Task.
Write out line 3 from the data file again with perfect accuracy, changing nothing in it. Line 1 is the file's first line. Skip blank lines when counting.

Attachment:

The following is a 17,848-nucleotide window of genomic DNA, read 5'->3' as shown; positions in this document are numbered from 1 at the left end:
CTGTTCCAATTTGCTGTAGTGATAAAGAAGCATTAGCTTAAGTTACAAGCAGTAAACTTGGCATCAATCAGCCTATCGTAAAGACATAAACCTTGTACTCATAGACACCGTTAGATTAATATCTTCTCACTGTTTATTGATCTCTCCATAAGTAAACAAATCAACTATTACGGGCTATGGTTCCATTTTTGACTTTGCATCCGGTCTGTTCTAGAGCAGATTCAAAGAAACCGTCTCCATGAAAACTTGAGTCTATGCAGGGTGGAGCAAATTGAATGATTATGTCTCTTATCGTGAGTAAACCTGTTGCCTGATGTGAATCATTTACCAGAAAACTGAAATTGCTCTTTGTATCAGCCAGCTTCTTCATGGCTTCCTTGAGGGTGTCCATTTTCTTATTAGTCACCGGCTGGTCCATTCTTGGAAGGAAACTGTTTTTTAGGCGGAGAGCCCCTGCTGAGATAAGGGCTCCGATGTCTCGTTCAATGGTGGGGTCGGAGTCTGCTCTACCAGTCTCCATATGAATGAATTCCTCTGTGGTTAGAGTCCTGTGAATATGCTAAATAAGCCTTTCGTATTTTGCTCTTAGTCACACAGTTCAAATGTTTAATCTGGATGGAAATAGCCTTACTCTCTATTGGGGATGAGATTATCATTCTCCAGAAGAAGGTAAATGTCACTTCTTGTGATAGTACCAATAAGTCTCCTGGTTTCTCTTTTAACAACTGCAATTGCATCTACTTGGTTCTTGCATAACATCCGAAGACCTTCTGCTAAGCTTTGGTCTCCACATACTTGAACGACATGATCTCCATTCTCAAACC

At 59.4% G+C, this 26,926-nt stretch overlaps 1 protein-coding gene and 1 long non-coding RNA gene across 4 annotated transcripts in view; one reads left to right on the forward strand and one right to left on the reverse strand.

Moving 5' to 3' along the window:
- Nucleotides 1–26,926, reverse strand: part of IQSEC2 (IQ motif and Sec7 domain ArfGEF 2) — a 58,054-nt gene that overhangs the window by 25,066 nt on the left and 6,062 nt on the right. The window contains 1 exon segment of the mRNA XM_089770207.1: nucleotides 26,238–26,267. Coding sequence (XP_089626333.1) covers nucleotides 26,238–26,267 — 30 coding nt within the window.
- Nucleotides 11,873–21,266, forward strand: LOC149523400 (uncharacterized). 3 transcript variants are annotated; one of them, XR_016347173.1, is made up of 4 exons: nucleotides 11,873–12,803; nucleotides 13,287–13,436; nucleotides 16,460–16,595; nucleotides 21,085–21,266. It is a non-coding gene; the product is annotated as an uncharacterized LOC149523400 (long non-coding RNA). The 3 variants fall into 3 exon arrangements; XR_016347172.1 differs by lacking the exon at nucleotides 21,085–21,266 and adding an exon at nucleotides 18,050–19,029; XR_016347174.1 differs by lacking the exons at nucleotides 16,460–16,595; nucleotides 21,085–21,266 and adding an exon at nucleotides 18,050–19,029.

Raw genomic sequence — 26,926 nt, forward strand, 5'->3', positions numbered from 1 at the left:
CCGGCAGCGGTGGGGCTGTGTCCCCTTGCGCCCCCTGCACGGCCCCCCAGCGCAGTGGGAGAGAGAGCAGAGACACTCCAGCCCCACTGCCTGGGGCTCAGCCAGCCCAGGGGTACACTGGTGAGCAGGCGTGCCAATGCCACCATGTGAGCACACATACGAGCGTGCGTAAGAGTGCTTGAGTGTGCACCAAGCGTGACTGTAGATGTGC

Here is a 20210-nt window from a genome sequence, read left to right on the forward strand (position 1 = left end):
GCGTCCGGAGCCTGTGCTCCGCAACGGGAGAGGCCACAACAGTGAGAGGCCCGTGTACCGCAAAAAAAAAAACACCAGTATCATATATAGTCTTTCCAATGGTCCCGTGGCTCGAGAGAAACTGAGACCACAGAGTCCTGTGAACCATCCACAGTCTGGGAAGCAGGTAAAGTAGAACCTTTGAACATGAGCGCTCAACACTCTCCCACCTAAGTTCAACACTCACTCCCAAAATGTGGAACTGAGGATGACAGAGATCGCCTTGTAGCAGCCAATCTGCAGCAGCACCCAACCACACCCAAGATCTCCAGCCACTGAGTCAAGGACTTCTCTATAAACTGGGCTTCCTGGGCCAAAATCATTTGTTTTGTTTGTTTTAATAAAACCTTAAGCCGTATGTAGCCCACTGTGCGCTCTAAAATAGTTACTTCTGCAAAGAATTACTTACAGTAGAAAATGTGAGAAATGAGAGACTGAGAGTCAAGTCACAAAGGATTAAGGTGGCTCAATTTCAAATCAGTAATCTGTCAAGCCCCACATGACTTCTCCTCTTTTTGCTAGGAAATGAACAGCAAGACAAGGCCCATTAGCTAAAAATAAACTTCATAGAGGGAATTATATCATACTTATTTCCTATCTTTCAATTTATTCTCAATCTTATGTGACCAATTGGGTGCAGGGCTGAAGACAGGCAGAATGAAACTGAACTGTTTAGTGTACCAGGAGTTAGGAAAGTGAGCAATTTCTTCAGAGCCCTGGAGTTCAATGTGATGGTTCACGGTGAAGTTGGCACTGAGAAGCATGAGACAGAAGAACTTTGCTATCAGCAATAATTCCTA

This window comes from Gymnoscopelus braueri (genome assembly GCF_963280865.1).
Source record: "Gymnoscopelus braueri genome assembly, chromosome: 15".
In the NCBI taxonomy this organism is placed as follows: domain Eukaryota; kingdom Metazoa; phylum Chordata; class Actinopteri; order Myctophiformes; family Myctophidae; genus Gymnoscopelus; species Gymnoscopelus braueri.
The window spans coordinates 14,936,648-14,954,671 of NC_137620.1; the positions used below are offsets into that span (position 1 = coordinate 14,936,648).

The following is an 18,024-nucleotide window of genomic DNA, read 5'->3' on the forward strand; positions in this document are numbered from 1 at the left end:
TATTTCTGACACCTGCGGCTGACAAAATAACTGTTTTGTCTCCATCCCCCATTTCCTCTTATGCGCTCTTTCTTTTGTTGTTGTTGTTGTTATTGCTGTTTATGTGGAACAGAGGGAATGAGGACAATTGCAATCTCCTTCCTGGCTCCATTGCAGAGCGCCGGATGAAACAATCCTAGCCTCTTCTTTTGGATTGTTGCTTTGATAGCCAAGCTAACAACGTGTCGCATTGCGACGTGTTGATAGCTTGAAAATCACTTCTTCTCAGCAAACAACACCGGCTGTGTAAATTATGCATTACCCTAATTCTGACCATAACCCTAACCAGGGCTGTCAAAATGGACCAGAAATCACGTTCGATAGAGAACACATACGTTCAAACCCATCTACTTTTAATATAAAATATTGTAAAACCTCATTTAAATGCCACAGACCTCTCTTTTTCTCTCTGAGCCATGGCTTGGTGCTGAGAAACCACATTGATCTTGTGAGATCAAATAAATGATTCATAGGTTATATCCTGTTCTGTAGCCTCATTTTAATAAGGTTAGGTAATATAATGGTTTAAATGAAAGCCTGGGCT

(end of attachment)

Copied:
At 59.4% G+C, this 26,926-nt stretch overlaps 1 protein-coding gene and 1 long non-coding RNA gene across 4 annotated transcripts in view; one reads left to right on the forward strand and one right to left on the reverse strand.